Column: Crafting the perfect BLT with local tomatoes in Connecticut

A 'Not Bread Alone' Column

With the first bite of my lunch salad, I uttered an unintentional “ahh” of pleasure. I didn’t realize I had until after I saw the others at the table look at me funny. “First tomato of the season,” I said. They all nodded knowingly and returned to their meals. 

Tomato season always seems far off, but when it finally comes, time seems to speed up. It's over before you know it. Maybe this is what Einstein meant in his theory of relativity.

By tomatoes, I mean local, field-ripened tomatoes. There has been a renaissance of tomato culture starting with the revival of heirloom varieties. Smooth or bumpy; red, yellow, purple or even striped; large or small; tomatoes have branched out. There’s still a place in my heart for the ubiquitous Big Boy, but the wider range of tomato color and flavor makes the season more exciting. 

I’ve always felt the BLT is the highest calling for a tomato. Yes, they’re great, just sliced with a little salt and olive oil. Mozzarella or burrata can enhance the experience. I enjoy a little blue cheese to add salt and tang. Chunked in a salad or chopped for gazpacho, the fresh, ripe flavor of tomatoes shines through. 

But in the BLT, the combination of crisp lettuce, salty-smoky bacon and good bread seem to bring out the best in tomato slices. 

A BLT is not something I would usually order in a restaurant. If I was in a strongly farm-focused eatery with tomatoes out on the counter ripening at room temperature, I might take a chance. Otherwise I’d be afraid the tomato was not farm-fresh perfect. Fortunately, a BLT is easy to make at home.

Top quality components from the farmers market are essential. In August, tomatoes have pride of place in the farmer’s display, blanketing a prominent table in all their colorful glory. That same farm is likely to have some lettuce too, although the plants do “like to take a rest” in the hot weather as the farmer from Riverbank Farm told me. The hydroponic heads of Boston lettuce in the supermarket are a good substitute.

If you’re on the mailing list at a good smokehouse like Nodine’s in Goshen, Conn., get a pound of their smokiest bacon. If not, I’ve been using Northwoods brand bacon, either fruitwood or apple smoked. The salty slices cook up crisp with brown edges and plenty of flavor.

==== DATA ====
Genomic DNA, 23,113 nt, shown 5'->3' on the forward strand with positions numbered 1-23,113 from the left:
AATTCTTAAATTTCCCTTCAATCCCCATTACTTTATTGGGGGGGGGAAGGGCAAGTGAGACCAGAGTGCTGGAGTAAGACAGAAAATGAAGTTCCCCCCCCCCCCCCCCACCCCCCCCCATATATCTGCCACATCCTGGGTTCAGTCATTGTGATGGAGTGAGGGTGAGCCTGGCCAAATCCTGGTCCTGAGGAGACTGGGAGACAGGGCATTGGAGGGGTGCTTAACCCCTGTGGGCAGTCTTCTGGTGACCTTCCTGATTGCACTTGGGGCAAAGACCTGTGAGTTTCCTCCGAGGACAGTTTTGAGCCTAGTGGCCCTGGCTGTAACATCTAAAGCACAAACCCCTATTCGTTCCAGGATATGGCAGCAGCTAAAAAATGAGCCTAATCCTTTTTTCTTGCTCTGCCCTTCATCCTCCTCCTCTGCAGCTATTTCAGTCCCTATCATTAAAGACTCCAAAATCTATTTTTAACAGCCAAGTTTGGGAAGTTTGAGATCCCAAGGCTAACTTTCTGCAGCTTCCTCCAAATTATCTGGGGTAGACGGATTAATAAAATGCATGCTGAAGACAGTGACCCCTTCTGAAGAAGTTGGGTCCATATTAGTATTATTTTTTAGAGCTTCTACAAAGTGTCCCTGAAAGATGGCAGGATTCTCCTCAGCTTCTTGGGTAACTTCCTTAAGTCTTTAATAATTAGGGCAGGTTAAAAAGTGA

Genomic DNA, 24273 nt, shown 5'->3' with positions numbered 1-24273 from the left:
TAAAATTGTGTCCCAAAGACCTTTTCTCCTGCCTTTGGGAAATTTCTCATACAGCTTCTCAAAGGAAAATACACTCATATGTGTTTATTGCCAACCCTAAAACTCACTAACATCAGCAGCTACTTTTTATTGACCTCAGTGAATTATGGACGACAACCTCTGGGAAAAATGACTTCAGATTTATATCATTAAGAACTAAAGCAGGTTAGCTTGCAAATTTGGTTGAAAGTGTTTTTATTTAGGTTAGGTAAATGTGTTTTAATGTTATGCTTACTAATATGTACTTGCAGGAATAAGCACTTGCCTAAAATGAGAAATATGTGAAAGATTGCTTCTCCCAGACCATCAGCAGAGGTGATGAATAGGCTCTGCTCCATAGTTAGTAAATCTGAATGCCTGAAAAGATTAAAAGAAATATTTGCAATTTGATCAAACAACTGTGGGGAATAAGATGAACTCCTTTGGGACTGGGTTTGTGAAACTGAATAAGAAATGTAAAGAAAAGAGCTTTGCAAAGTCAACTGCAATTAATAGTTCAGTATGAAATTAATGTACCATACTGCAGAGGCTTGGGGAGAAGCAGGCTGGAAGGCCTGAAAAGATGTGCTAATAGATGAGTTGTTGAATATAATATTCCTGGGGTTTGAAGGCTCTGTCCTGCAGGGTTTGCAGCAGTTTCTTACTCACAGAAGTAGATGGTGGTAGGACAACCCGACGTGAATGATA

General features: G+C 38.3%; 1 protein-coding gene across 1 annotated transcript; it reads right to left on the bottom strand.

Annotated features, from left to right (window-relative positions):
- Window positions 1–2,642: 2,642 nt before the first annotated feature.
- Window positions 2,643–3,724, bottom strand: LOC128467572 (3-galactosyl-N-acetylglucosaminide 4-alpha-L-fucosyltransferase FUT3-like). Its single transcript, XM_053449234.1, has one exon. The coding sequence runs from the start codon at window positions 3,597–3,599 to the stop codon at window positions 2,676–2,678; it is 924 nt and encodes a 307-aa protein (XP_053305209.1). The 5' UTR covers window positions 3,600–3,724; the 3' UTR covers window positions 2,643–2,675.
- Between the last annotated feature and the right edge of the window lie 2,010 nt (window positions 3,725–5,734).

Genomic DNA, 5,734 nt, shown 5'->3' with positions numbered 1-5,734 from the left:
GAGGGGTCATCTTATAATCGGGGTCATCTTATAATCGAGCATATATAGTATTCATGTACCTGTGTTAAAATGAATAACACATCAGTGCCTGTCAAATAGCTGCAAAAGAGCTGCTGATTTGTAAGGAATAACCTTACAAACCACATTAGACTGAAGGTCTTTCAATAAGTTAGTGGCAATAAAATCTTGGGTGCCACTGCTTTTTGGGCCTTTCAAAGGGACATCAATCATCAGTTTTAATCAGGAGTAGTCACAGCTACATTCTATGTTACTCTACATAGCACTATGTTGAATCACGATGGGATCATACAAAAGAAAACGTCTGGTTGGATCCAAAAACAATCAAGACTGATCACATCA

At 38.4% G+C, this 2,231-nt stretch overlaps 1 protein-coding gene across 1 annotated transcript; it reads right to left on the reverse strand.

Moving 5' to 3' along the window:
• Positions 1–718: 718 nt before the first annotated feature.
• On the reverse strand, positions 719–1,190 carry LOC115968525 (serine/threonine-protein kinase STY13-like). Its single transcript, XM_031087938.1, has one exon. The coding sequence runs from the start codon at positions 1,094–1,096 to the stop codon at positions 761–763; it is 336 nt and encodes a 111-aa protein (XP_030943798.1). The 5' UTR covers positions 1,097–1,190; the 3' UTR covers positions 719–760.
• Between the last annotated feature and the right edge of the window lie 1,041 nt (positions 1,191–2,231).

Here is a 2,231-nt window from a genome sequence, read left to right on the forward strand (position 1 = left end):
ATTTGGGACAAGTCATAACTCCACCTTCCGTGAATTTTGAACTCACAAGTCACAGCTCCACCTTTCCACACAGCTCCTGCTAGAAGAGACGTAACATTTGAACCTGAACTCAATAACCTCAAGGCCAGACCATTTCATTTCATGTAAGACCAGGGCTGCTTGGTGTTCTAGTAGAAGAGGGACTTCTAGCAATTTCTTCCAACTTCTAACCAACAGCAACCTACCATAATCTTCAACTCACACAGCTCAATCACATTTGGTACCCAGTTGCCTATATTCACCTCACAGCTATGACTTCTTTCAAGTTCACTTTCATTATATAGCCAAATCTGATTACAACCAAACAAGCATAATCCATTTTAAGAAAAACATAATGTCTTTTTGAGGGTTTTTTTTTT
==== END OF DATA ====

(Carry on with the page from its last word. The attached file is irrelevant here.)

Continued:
Bread, usually white, is a key component. Wave Hill Breads in Norwalk bakes a flavorful Natural Buttermilk White sandwich loaf that is a lunchtime favorite in our house. Their Honey Whole Wheat works just as well. Wave Hill is at most area Farmers Markets or visit the bakery, at 30 High St. The bread should be lightly toasted to keep the sandwich from getting soggy.

Mayonnaise is the secret ingredient for a BLT. As far as I’m concerned, you can’t make one without it. (No one said a BLT would be low cal.) If you have a southern connection, get some Duke’s mayo, made without sugar it has a natural, tangy flavor.

Chef Jacques Pepin has a video where he shows how ridiculously easy it is to make your own mayo. It’s not, but homemade is a worthwhile skill to develop. With a little practice, it's not too hard to make a tasty batch tailored to your taste. 

During the summer, I like to keep some pesto on hand. Stir a spoonful into some mayonnaise for a stealth flavor ingredient to raise your BLT game.

For sides, I like a sweet pickle and some aged cheese like sharp cheddar, aged gouda or gruyère. Potato chips round out the menu. 

It's a good idea to cook plenty of bacon and have extra tomatoes on hand. A BLT hankering doesn't always go away after the first one. 

Frank Whitman can be reached at NotBreadAloneFW@gmail.com.